In his capacity representing Connecticut in the Continental Congress, William enthusiastically signed the Declaration. His time in the British army gave him personal experience the contempt the officers of the Crown displayed for the rights of the colonials, and their abilities. The advancing encroachment of the Crown on the church in America gave him just cause for alarm, and made him a confirmed advocate of independence.

Two short incidents display his devotion. First, in the early days of the revolution, “the paper money of the country was of so little value, that military services could not be procured for it. Mr. Williams, with great liberality, exchanged more than two thousand dollars in specie, for this paper, for the benefit of his country. In the issue, he lost the whole sum.
A similar spirit of liberality marked his dealings, in the settlement of his affairs, on the eve and during the course of the revolution. He was peculiarly kind to debtors impoverished by the war; and from the widow and the fatherless, made so by the struggle for freedom, he seldom made any exactions, even though he himself suffered by his kindness.”

In another incident, related by Mary, they entertained a fellow patriot at their home, but William took issue with his luke warm approach to independence: ” “Well,” said Mr. Williams, with great calmness, “if they succeed, it is pretty evident what will be my fate. I have done much to prosecute the contest, and one thing I have done, which the British will never pardon — I have signed the Declaration of Independence. I shall be hung.” Mr. Hillhouse expressed his hope, that America would yet be successful, and his confidence that this would be her happy fortune. Mr. Huntington observed, that in case of ill success, he should be exempt from the gallows, as his signature was not attached to the Declaration of Independence, nor had he written any thing against the British government. To this Mr. Williams replied, his eye kindling as he spoke, “Then, sir, you deserve to be hanged, for not having done your duty.”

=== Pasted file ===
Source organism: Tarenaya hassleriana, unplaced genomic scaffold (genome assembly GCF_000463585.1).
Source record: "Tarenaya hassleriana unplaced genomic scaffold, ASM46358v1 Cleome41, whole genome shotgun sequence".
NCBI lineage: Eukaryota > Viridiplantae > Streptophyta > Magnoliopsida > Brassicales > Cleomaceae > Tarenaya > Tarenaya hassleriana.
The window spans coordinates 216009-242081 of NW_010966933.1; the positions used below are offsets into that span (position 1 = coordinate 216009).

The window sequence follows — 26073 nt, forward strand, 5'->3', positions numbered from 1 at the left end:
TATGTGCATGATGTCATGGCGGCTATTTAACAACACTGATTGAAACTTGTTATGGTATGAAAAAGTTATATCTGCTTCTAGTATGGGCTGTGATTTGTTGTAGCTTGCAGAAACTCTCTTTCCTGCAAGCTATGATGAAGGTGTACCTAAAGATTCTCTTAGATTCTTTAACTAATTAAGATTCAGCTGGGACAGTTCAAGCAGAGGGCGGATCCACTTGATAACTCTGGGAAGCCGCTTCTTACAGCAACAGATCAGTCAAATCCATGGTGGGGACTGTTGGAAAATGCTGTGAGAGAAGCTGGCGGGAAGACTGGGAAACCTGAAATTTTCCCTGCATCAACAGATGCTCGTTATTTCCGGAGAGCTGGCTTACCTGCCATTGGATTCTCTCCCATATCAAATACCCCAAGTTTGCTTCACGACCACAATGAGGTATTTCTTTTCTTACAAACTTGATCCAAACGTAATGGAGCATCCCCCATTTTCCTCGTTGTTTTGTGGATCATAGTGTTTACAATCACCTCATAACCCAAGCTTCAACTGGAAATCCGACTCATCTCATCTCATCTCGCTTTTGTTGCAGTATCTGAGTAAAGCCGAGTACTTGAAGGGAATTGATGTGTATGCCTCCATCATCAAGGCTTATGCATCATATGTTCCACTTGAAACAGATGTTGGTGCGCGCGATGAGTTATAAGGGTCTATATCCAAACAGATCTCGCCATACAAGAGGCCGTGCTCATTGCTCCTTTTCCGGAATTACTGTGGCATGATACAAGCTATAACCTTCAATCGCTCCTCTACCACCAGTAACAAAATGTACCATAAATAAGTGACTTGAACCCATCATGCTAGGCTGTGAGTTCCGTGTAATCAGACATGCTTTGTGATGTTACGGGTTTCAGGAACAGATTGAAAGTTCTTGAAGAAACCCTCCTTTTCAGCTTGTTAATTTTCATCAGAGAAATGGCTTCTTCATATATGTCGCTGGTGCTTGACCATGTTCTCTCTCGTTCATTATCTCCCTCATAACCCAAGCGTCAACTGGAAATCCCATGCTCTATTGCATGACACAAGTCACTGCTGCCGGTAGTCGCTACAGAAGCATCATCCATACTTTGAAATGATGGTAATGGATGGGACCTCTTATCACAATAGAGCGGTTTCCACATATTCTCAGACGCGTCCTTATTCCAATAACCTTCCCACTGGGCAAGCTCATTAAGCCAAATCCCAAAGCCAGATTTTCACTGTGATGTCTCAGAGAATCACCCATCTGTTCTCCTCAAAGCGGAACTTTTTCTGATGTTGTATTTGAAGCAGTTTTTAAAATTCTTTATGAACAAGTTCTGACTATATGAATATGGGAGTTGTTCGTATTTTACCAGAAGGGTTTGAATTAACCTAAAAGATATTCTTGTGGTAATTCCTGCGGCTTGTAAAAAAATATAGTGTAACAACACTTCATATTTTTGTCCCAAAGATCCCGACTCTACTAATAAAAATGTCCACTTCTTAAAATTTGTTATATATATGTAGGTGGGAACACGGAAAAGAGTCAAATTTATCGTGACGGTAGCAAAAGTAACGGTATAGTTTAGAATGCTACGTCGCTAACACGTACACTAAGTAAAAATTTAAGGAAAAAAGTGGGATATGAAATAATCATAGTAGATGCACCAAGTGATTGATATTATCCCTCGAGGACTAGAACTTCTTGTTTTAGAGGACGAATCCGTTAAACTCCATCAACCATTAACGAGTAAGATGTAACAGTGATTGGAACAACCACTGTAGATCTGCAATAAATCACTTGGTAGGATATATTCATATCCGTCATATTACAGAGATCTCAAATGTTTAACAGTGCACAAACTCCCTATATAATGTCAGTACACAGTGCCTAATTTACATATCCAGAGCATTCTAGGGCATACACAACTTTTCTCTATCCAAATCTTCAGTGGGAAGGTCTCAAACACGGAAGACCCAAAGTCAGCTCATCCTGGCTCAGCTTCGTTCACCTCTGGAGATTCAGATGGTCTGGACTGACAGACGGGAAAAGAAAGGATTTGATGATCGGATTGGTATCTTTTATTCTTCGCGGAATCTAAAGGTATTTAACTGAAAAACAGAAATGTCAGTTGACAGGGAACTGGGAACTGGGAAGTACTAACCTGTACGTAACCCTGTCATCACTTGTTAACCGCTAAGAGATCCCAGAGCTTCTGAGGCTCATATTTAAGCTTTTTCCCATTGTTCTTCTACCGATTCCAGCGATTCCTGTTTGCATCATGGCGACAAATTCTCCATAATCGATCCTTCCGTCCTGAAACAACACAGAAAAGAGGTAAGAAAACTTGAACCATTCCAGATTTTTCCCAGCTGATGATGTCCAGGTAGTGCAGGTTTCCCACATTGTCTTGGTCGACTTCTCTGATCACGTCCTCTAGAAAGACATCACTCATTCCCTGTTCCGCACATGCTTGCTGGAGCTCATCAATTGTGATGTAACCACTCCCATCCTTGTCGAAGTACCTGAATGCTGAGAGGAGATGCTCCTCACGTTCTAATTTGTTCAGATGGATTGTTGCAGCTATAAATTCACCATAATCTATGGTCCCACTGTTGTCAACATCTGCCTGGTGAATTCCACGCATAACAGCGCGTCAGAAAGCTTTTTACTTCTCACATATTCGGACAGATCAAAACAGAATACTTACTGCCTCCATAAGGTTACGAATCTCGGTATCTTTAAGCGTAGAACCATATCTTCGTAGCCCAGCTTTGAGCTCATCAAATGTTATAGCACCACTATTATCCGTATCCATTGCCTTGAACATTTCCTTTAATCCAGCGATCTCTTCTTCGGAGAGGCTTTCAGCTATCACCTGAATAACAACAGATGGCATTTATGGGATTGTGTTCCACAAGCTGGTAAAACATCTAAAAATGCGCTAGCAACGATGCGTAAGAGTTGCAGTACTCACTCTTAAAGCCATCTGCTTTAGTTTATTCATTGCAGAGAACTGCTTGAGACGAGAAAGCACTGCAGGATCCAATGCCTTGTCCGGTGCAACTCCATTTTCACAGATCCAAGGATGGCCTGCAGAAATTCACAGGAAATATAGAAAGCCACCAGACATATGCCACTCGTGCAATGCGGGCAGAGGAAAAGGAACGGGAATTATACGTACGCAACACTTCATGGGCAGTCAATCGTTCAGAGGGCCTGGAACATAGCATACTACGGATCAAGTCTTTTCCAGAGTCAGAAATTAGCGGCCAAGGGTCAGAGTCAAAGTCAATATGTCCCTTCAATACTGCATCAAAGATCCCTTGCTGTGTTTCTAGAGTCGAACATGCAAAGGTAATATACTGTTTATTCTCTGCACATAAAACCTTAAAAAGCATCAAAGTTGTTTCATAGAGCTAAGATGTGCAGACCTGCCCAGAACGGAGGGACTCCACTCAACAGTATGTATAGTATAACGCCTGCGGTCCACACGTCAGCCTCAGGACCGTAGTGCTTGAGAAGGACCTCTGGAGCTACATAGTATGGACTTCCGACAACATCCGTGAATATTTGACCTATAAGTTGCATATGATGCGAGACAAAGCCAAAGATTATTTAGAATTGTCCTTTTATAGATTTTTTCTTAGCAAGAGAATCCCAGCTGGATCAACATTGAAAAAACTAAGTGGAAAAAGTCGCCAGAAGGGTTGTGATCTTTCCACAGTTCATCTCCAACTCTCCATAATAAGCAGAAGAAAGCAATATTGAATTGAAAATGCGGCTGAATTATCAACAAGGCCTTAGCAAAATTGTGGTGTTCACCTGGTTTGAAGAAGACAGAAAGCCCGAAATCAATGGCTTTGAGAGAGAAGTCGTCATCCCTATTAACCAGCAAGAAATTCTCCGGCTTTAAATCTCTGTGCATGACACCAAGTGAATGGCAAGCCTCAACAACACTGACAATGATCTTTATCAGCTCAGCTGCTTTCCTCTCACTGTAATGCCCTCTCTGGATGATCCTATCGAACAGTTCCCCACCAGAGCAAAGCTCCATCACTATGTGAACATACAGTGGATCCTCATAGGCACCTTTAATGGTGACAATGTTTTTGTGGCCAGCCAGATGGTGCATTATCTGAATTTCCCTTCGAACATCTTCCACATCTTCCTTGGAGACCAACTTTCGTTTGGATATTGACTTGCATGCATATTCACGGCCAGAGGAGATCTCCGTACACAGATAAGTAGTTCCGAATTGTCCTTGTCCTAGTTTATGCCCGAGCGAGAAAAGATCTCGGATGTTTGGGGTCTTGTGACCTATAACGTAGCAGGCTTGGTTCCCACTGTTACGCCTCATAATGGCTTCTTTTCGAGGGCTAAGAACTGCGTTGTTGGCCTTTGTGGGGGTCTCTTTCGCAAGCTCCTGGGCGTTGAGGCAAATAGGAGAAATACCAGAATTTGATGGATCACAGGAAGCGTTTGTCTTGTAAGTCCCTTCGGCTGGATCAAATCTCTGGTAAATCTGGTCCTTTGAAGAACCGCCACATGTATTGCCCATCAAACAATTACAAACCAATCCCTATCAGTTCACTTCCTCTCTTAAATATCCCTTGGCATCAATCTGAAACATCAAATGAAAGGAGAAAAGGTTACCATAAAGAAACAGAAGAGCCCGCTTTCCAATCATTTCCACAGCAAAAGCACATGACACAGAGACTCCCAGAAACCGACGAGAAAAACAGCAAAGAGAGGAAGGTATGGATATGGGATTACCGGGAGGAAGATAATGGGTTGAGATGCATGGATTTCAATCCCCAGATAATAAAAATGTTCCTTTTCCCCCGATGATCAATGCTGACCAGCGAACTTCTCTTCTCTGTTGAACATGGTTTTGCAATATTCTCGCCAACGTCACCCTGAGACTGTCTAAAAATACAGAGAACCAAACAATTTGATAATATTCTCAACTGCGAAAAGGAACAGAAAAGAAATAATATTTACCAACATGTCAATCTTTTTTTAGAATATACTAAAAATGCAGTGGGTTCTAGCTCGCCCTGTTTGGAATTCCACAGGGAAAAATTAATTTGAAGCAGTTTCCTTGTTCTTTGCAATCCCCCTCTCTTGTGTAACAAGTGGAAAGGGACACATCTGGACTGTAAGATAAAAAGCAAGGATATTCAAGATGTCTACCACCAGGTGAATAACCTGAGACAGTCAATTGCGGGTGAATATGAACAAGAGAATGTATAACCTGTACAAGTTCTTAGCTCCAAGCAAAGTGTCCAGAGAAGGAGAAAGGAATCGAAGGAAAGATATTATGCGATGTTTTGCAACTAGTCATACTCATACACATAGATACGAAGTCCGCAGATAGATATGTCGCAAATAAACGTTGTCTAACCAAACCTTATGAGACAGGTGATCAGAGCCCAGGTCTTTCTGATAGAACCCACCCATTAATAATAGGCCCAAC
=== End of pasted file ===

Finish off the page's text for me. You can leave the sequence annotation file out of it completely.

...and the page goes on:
When, in 1781, Benedict Arnold, the traitor, made an attack upon New London, Williams, who held the office of colonel of militia, hearing of the event, mounted his horse and rode twenty-three miles in three hours, but arrived only in time to see the town wrapped in flames.

In 1804, Colonel Williams declined a re-election to the Connecticut Assembly, and withdrew entirely from public life. His life and fortune were both devoted to his country, and he went into domestic retirement with the love and veneration of his countrymen attending him.

Mary and William had four children. On October 10, 1810 their son Solomon, namesake of his grandfather, died unexpectedly in New York City. William never recovered from the sorrow of this blow. His health steadily deteriorated, and he went into a coma. After having lain silent for four days, he suddenly recovered enough to cry out for Solomon to attend him in the world of spirits, and died.

Mary lived another twenty years, dying in Lebanon in 1831.

Sources:( Rev. Charles A. Goodrich Lives of the Signers to the Declaration of Independence. New York: William Reed & Co., 1856. Pages 174 – 179, Wives of the Signers: The Women Behind the Declaration of Independence, by Harry Clinton Green and Mary Wolcott Green, A.B. (Aledo, TX: Wallbuilder Press, 1997, colonialhall.com, adherents.com)